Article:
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Patent MarketPlace: Manufacturing

Removal of Oil from Waste Water (Hylla): Two U.S. Patents

We’ve been drinking and washing ourselves in the same recycled water for hundreds of years. Waste water goes down our drains and into the municipal sewer system along with rain and melted snow. The water is treated by the local water authority and retuned to us to drink and to wash ourselves, our dishes, our floors, our pets, and our cars. Getting solids out of the water is done via filtration, and bacteria and other contaminants are treated chemically.

Industrial facilities such as refineries and chemical plants face the challenge of removing oil from their waste water before it goes into the public waste stream and ends up as drinking water. Filtration will not remove oil from the waste water stream; a more sophisticated technology is needed. This patent family addresses that challenge be creating a combination mechanical and chemical process that uses agitation of the water, oil, and solids mix as well as treatment of the mix with a diluent, a solvent additive, and a detergent salt so the oil can be efficiently and effectively removed from the waste water.

U.S. Patent No. 8,999,148 for “Systems and methods for waste oil recovery” and U.S. Patent No. 9,815,711 for a “Systems for waste oil recovery” will enable a manufacturer of waste water treatment equipment to provide refineries, chemical plants, and other industrial facilities with an efficient system for removing oil from their waste water streams.

Next-Generation 3D Printing (Temirbulatov): U.S. and Chinese Patents

3D printing has been around since 1984 and has grown to a $12 billion global industry! 3D printing (also known as “stereolithography”) is the process of creating a 3D (height, width, and depth) object layer by layer. A head passes back and forth (like the head on a printer), laying down coating after coating of material to create the object. The process is, of course, slow, but it is ideal for creating a one-off sample or prototype. And while the technology is cutting edge, it has limitations. With just a few exceptions, 3D printers are limited to using plastic to create objects – most commonly Acrylonitrile Butadiene Styrene (or “ABS”) and Polyethylene Terephthalate Glycol (or “PETG”) – and that limits the strength, durability, and applications of 3D-printed objects.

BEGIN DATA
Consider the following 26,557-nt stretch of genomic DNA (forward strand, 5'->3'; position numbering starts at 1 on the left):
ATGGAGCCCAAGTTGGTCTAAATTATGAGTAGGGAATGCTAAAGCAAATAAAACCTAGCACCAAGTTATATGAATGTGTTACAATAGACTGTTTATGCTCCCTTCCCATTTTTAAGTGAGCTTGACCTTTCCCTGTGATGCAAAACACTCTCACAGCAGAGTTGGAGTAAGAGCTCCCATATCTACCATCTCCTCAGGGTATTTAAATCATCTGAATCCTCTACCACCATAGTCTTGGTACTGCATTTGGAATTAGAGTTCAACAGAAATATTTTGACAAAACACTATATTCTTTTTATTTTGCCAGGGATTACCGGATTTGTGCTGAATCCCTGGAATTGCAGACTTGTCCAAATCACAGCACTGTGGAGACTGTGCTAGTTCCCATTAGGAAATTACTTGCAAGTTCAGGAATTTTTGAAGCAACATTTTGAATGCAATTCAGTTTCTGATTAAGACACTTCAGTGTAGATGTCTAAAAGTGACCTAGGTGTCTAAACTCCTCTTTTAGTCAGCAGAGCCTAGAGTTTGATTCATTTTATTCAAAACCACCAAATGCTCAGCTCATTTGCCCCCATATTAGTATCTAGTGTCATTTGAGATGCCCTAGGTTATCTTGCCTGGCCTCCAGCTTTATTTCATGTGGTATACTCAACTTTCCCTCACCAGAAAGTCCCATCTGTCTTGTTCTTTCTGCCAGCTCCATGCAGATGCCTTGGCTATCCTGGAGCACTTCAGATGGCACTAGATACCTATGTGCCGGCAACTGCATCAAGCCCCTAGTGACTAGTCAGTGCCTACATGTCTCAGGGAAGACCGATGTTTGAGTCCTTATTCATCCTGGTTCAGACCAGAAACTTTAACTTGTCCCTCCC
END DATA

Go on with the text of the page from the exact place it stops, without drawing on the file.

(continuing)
This family of patents takes 3D printing to a new level of productivity by creating a modified extrusion pattern for the working material. A rotary piston extruder for a 3D printer head preheats polymers to a liquid form for extrusion of the working material. This enables printing at higher temperatures, and that increases adhesion, ensuring more accurate and precise extrusion of the material resulting in higher productivity and the ability to work with various polymers. The working material can be fed into the printer as either a thread or as granules.

During the operation of the extruder, the molten working material is sucked into the upper portion while it is extruded out from the lower part, providing a continuous supply of material to the construction surface. Since the working chamber is sealed, the extruder is able to work with various materials from liquid to paste such as ceramic, silicone, rubber, and two-component resins, as well as various melted metals. This patented rotary extruder significantly reduces both the cost of printing and the cost of equipment ownership.

U.S. Patent No. 11,285,666 and Chinese Patent 213055924 for a “Rotary piston extruder head for 3D printer” would be a strategic acquisition for any 3D printer manufacturer, and would enable the company to dramatically expand the materials that its 3D printers can use to create objects, dramatically expanding their applications and market appeal.

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